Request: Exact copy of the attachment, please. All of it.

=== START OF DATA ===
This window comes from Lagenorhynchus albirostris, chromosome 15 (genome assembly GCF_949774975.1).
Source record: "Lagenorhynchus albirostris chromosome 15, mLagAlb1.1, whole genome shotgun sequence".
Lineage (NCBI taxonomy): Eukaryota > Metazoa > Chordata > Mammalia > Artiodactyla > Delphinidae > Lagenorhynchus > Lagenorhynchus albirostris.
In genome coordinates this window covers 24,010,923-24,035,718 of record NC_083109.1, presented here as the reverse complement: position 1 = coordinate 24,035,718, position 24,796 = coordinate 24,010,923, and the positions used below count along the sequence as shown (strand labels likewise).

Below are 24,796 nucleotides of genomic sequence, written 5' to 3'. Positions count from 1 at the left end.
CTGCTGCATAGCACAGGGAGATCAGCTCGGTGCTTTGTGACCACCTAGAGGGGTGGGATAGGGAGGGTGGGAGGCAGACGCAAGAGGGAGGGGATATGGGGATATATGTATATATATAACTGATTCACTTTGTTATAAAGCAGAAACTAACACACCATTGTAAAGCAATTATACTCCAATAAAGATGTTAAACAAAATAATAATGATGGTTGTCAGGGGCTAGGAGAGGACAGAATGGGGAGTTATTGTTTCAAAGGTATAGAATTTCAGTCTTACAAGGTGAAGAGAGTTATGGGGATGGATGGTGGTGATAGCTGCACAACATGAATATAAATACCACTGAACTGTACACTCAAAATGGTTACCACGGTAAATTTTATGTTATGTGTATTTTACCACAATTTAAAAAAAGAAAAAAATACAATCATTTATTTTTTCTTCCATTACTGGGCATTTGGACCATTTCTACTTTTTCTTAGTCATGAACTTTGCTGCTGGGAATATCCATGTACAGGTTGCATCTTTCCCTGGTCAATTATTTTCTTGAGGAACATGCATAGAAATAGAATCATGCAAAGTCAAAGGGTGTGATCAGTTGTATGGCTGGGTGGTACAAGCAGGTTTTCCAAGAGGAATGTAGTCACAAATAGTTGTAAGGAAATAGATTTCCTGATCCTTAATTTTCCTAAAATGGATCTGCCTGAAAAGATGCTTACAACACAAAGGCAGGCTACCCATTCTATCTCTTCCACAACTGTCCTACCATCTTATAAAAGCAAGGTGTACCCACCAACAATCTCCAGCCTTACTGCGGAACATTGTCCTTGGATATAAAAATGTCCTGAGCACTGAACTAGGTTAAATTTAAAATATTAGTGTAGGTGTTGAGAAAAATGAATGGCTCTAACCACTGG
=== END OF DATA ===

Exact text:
This window comes from Lagenorhynchus albirostris, chromosome 15 (genome assembly GCF_949774975.1).
Source record: "Lagenorhynchus albirostris chromosome 15, mLagAlb1.1, whole genome shotgun sequence".
Lineage (NCBI taxonomy): Eukaryota > Metazoa > Chordata > Mammalia > Artiodactyla > Delphinidae > Lagenorhynchus > Lagenorhynchus albirostris.
In genome coordinates this window covers 24,010,923-24,035,718 of record NC_083109.1, presented here as the reverse complement: position 1 = coordinate 24,035,718, position 24,796 = coordinate 24,010,923, and the positions used below count along the sequence as shown (strand labels likewise).

Below are 24,796 nucleotides of genomic sequence, written 5' to 3'. Positions count from 1 at the left end.
CTGCTGCATAGCACAGGGAGATCAGCTCGGTGCTTTGTGACCACCTAGAGGGGTGGGATAGGGAGGGTGGGAGGCAGACGCAAGAGGGAGGGGATATGGGGATATATGTATATATATAACTGATTCACTTTGTTATAAAGCAGAAACTAACACACCATTGTAAAGCAATTATACTCCAATAAAGATGTTAAACAAAATAATAATGATGGTTGTCAGGGGCTAGGAGAGGACAGAATGGGGAGTTATTGTTTCAAAGGTATAGAATTTCAGTCTTACAAGGTGAAGAGAGTTATGGGGATGGATGGTGGTGATAGCTGCACAACATGAATATAAATACCACTGAACTGTACACTCAAAATGGTTACCACGGTAAATTTTATGTTATGTGTATTTTACCACAATTTAAAAAAAGAAAAAAATACAATCATTTATTTTTTCTTCCATTACTGGGCATTTGGACCATTTCTACTTTTTCTTAGTCATGAACTTTGCTGCTGGGAATATCCATGTACAGGTTGCATCTTTCCCTGGTCAATTATTTTCTTGAGGAACATGCATAGAAATAGAATCATGCAAAGTCAAAGGGTGTGATCAGTTGTATGGCTGGGTGGTACAAGCAGGTTTTCCAAGAGGAATGTAGTCACAAATAGTTGTAAGGAAATAGATTTCCTGATCCTTAATTTTCCTAAAATGGATCTGCCTGAAAAGATGCTTACAACACAAAGGCAGGCTACCCATTCTATCTCTTCCACAACTGTCCTACCATCTTATAAAAGCAAGGTGTACCCACCAACAATCTCCAGCCTTACTGCGGAACATTGTCCTTGGATATAAAAATGTCCTGAGCACTGAACTAGGTTAAATTTAAAATATTAGTGTAGGTGTTGAGAAAAATGAATGGCTCTAACCACTGG